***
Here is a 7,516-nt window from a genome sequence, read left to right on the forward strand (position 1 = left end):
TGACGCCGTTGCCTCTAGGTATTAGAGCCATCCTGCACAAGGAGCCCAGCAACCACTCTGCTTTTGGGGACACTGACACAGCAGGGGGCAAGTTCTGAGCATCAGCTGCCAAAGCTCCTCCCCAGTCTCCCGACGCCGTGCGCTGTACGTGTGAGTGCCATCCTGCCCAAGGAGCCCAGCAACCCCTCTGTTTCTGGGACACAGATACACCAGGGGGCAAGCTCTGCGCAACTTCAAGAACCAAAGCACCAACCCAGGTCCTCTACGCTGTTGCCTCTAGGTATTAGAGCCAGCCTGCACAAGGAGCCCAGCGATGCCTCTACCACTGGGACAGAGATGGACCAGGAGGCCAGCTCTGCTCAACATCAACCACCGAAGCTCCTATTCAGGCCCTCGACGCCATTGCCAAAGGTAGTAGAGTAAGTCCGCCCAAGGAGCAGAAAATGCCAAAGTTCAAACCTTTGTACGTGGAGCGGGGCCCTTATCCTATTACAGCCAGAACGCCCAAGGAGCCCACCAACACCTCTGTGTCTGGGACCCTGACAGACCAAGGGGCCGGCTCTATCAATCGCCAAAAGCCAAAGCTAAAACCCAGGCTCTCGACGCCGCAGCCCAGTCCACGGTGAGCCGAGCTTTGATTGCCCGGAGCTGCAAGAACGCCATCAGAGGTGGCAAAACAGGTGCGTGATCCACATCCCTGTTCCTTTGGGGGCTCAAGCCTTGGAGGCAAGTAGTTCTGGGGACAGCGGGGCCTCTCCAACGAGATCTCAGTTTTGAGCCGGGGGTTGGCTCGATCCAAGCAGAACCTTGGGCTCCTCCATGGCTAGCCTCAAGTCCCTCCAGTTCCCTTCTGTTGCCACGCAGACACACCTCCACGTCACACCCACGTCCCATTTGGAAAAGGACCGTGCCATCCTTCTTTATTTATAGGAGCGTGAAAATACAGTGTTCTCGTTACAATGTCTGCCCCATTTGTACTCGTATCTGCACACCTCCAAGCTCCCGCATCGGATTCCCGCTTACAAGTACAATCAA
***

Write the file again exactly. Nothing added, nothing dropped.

Here is a 7,516-nt window from a genome sequence, read left to right on the forward strand (position 1 = left end):
TGACGCCGTTGCCTCTAGGTATTAGAGCCATCCTGCACAAGGAGCCCAGCAACCACTCTGCTTTTGGGGACACTGACACAGCAGGGGGCAAGTTCTGAGCATCAGCTGCCAAAGCTCCTCCCCAGTCTCCCGACGCCGTGCGCTGTACGTGTGAGTGCCATCCTGCCCAAGGAGCCCAGCAACCCCTCTGTTTCTGGGACACAGATACACCAGGGGGCAAGCTCTGCGCAACTTCAAGAACCAAAGCACCAACCCAGGTCCTCTACGCTGTTGCCTCTAGGTATTAGAGCCAGCCTGCACAAGGAGCCCAGCGATGCCTCTACCACTGGGACAGAGATGGACCAGGAGGCCAGCTCTGCTCAACATCAACCACCGAAGCTCCTATTCAGGCCCTCGACGCCATTGCCAAAGGTAGTAGAGTAAGTCCGCCCAAGGAGCAGAAAATGCCAAAGTTCAAACCTTTGTACGTGGAGCGGGGCCCTTATCCTATTACAGCCAGAACGCCCAAGGAGCCCACCAACACCTCTGTGTCTGGGACCCTGACAGACCAAGGGGCCGGCTCTATCAATCGCCAAAAGCCAAAGCTAAAACCCAGGCTCTCGACGCCGCAGCCCAGTCCACGGTGAGCCGAGCTTTGATTGCCCGGAGCTGCAAGAACGCCATCAGAGGTGGCAAAACAGGTGCGTGATCCACATCCCTGTTCCTTTGGGGGCTCAAGCCTTGGAGGCAAGTAGTTCTGGGGACAGCGGGGCCTCTCCAACGAGATCTCAGTTTTGAGCCGGGGGTTGGCTCGATCCAAGCAGAACCTTGGGCTCCTCCATGGCTAGCCTCAAGTCCCTCCAGTTCCCTTCTGTTGCCACGCAGACACACCTCCACGTCACACCCACGTCCCATTTGGAAAAGGACCGTGCCATCCTTCTTTATTTATAGGAGCGTGAAAATACAGTGTTCTCGTTACAATGTCTGCCCCATTTGTACTCGTATCTGCACACCTCCAAGCTCCCGCATCGGATTCCCGCTTACAAGTACAATCAA